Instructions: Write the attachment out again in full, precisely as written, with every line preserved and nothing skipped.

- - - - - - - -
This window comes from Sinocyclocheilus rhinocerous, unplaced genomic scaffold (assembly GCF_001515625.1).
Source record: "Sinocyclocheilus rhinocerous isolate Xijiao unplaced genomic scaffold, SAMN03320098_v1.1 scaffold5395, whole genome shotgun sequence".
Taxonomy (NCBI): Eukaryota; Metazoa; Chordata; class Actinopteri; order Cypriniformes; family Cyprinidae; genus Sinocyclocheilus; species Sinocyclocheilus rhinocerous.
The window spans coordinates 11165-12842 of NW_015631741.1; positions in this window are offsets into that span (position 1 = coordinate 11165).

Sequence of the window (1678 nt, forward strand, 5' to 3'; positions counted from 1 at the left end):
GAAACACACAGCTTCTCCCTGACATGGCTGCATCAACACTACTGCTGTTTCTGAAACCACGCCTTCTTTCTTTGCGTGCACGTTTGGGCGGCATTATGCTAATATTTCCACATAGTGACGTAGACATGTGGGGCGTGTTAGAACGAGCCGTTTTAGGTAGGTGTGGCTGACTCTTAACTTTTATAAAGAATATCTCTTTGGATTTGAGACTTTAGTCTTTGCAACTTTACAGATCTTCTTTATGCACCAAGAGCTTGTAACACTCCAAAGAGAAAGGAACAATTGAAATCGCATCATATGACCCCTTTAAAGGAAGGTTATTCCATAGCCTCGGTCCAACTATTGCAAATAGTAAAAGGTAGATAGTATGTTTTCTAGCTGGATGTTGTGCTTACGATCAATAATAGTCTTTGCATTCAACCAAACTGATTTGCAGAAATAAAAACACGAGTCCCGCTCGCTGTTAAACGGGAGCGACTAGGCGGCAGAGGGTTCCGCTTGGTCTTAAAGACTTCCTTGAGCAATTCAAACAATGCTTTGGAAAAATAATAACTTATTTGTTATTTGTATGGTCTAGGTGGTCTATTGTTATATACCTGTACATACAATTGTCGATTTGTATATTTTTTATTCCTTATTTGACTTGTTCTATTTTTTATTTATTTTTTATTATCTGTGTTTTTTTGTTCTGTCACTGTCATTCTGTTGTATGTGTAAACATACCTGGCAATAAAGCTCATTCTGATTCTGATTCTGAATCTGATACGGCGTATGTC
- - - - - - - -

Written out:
This window comes from Sinocyclocheilus rhinocerous, unplaced genomic scaffold (assembly GCF_001515625.1).
Source record: "Sinocyclocheilus rhinocerous isolate Xijiao unplaced genomic scaffold, SAMN03320098_v1.1 scaffold5395, whole genome shotgun sequence".
Taxonomy (NCBI): Eukaryota; Metazoa; Chordata; class Actinopteri; order Cypriniformes; family Cyprinidae; genus Sinocyclocheilus; species Sinocyclocheilus rhinocerous.
The window spans coordinates 11165-12842 of NW_015631741.1; positions in this window are offsets into that span (position 1 = coordinate 11165).

Sequence of the window (1678 nt, forward strand, 5' to 3'; positions counted from 1 at the left end):
GAAACACACAGCTTCTCCCTGACATGGCTGCATCAACACTACTGCTGTTTCTGAAACCACGCCTTCTTTCTTTGCGTGCACGTTTGGGCGGCATTATGCTAATATTTCCACATAGTGACGTAGACATGTGGGGCGTGTTAGAACGAGCCGTTTTAGGTAGGTGTGGCTGACTCTTAACTTTTATAAAGAATATCTCTTTGGATTTGAGACTTTAGTCTTTGCAACTTTACAGATCTTCTTTATGCACCAAGAGCTTGTAACACTCCAAAGAGAAAGGAACAATTGAAATCGCATCATATGACCCCTTTAAAGGAAGGTTATTCCATAGCCTCGGTCCAACTATTGCAAATAGTAAAAGGTAGATAGTATGTTTTCTAGCTGGATGTTGTGCTTACGATCAATAATAGTCTTTGCATTCAACCAAACTGATTTGCAGAAATAAAAACACGAGTCCCGCTCGCTGTTAAACGGGAGCGACTAGGCGGCAGAGGGTTCCGCTTGGTCTTAAAGACTTCCTTGAGCAATTCAAACAATGCTTTGGAAAAATAATAACTTATTTGTTATTTGTATGGTCTAGGTGGTCTATTGTTATATACCTGTACATACAATTGTCGATTTGTATATTTTTTATTCCTTATTTGACTTGTTCTATTTTTTATTTATTTTTTATTATCTGTGTTTTTTTGTTCTGTCACTGTCATTCTGTTGTATGTGTAAACATACCTGGCAATAAAGCTCATTCTGATTCTGATTCTGAATCTGATACGGCGTATGTC